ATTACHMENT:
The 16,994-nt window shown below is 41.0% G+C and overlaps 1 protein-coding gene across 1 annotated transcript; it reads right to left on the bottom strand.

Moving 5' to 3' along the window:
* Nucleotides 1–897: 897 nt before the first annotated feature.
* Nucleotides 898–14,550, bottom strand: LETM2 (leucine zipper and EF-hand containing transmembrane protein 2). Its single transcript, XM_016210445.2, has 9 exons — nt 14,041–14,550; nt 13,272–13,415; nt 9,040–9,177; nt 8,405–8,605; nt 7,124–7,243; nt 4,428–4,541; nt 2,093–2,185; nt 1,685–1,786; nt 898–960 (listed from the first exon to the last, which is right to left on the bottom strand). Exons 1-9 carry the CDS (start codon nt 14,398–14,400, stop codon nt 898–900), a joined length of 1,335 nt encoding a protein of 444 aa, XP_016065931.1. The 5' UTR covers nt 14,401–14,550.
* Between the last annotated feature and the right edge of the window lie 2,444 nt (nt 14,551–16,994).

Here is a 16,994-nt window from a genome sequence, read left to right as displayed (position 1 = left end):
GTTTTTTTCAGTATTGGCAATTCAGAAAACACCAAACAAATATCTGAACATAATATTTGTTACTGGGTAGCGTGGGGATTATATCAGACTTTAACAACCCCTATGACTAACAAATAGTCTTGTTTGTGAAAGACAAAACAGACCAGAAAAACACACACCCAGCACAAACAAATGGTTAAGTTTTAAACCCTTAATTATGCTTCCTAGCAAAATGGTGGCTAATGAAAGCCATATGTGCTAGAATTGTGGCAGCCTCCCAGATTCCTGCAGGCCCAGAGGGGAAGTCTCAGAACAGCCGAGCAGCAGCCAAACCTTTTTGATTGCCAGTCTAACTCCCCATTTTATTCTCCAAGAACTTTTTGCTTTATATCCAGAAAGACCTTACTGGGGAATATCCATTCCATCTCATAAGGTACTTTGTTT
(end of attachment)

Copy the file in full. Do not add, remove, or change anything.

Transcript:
The 16,994-nt window shown below is 41.0% G+C and overlaps 1 protein-coding gene across 1 annotated transcript; it reads right to left on the bottom strand.

Moving 5' to 3' along the window:
* Nucleotides 1–897: 897 nt before the first annotated feature.
* Nucleotides 898–14,550, bottom strand: LETM2 (leucine zipper and EF-hand containing transmembrane protein 2). Its single transcript, XM_016210445.2, has 9 exons — nt 14,041–14,550; nt 13,272–13,415; nt 9,040–9,177; nt 8,405–8,605; nt 7,124–7,243; nt 4,428–4,541; nt 2,093–2,185; nt 1,685–1,786; nt 898–960 (listed from the first exon to the last, which is right to left on the bottom strand). Exons 1-9 carry the CDS (start codon nt 14,398–14,400, stop codon nt 898–900), a joined length of 1,335 nt encoding a protein of 444 aa, XP_016065931.1. The 5' UTR covers nt 14,401–14,550.
* Between the last annotated feature and the right edge of the window lie 2,444 nt (nt 14,551–16,994).

Here is a 16,994-nt window from a genome sequence, read left to right as displayed (position 1 = left end):
GTTTTTTTCAGTATTGGCAATTCAGAAAACACCAAACAAATATCTGAACATAATATTTGTTACTGGGTAGCGTGGGGATTATATCAGACTTTAACAACCCCTATGACTAACAAATAGTCTTGTTTGTGAAAGACAAAACAGACCAGAAAAACACACACCCAGCACAAACAAATGGTTAAGTTTTAAACCCTTAATTATGCTTCCTAGCAAAATGGTGGCTAATGAAAGCCATATGTGCTAGAATTGTGGCAGCCTCCCAGATTCCTGCAGGCCCAGAGGGGAAGTCTCAGAACAGCCGAGCAGCAGCCAAACCTTTTTGATTGCCAGTCTAACTCCCCATTTTATTCTCCAAGAACTTTTTGCTTTATATCCAGAAAGACCTTACTGGGGAATATCCATTCCATCTCATAAGGTACTTTGTTT